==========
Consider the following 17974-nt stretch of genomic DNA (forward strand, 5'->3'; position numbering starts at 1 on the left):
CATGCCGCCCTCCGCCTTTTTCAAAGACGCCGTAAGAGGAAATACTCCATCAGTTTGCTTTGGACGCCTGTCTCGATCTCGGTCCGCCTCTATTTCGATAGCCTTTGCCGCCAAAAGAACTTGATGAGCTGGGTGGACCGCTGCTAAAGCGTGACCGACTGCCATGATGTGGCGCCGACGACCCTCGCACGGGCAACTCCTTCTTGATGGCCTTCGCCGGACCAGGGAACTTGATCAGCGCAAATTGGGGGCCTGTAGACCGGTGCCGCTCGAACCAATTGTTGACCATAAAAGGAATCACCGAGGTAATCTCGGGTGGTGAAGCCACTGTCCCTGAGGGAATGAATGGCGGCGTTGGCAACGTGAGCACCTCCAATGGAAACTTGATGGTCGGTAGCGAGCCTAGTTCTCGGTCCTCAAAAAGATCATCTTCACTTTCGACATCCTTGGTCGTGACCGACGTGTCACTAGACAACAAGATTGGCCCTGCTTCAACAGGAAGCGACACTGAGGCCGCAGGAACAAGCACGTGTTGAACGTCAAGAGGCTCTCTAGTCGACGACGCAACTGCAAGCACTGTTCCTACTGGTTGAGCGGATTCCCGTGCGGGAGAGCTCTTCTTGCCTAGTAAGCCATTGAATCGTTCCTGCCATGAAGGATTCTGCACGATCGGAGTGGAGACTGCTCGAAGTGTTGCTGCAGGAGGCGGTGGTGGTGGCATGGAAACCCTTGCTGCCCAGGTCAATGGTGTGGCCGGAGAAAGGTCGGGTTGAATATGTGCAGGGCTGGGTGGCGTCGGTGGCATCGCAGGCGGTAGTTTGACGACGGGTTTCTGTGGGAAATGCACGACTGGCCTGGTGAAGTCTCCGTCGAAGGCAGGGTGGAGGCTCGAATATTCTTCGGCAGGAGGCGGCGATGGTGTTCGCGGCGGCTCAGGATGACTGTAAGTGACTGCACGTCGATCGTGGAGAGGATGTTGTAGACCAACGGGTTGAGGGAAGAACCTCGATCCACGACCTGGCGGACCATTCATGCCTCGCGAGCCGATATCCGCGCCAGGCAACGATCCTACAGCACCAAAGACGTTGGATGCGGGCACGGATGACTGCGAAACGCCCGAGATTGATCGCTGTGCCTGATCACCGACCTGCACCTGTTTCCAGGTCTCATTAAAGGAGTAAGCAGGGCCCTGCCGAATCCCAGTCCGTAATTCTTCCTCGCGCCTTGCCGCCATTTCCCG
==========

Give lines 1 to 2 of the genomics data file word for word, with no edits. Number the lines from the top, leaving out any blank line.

Consider the following 17974-nt stretch of genomic DNA (forward strand, 5'->3'; position numbering starts at 1 on the left):
CATGCCGCCCTCCGCCTTTTTCAAAGACGCCGTAAGAGGAAATACTCCATCAGTTTGCTTTGGACGCCTGTCTCGATCTCGGTCCGCCTCTATTTCGATAGCCTTTGCCGCCAAAAGAACTTGATGAGCTGGGTGGACCGCTGCTAAAGCGTGACCGACTGCCATGATGTGGCGCCGACGACCCTCGCACGGGCAACTCCTTCTTGATGGCCTTCGCCGGACCAGGGAACTTGATCAGCGCAAATTGGGGGCCTGTAGACCGGTGCCGCTCGAACCAATTGTTGACCATAAAAGGAATCACCGAGGTAATCTCGGGTGGTGAAGCCACTGTCCCTGAGGGAATGAATGGCGGCGTTGGCAACGTGAGCACCTCCAATGGAAACTTGATGGTCGGTAGCGAGCCTAGTTCTCGGTCCTCAAAAAGATCATCTTCACTTTCGACATCCTTGGTCGTGACCGACGTGTCACTAGACAACAAGATTGGCCCTGCTTCAACAGGAAGCGACACTGAGGCCGCAGGAACAAGCACGTGTTGAACGTCAAGAGGCTCTCTAGTCGACGACGCAACTGCAAGCACTGTTCCTACTGGTTGAGCGGATTCCCGTGCGGGAGAGCTCTTCTTGCCTAGTAAGCCATTGAATCGTTCCTGCCATGAAGGATTCTGCACGATCGGAGTGGAGACTGCTCGAAGTGTTGCTGCAGGAGGCGGTGGTGGTGGCATGGAAACCCTTGCTGCCCAGGTCAATGGTGTGGCCGGAGAAAGGTCGGGTTGAATATGTGCAGGGCTGGGTGGCGTCGGTGGCATCGCAGGCGGTAGTTTGACGACGGGTTTCTGTGGGAAATGCACGACTGGCCTGGTGAAGTCTCCGTCGAAGGCAGGGTGGAGGCTCGAATATTCTTCGGCAGGAGGCGGCGATGGTGTTCGCGGCGGCTCAGGATGACTGTAAGTGACTGCACGTCGATCGTGGAGAGGATGTTGTAGACCAACGGGTTGAGGGAAGAACCTCGATCCACGACCTGGCGGACCATTCATGCCTCGCGAGCCGATATCCGCGCCAGGCAACGATCCTACAGCACCAAAGACGTTGGATGCGGGCACGGATGACTGCGAAACGCCCGAGATTGATCGCTGTGCCTGATCACCGACCTGCACCTGTTTCCAGGTCTCATTAAAGGAGTAAGCAGGGCCCTGCCGAATCCCAGTCCGTAATTCTTCCTCGCGCCTTGCCGCCATTTCCCG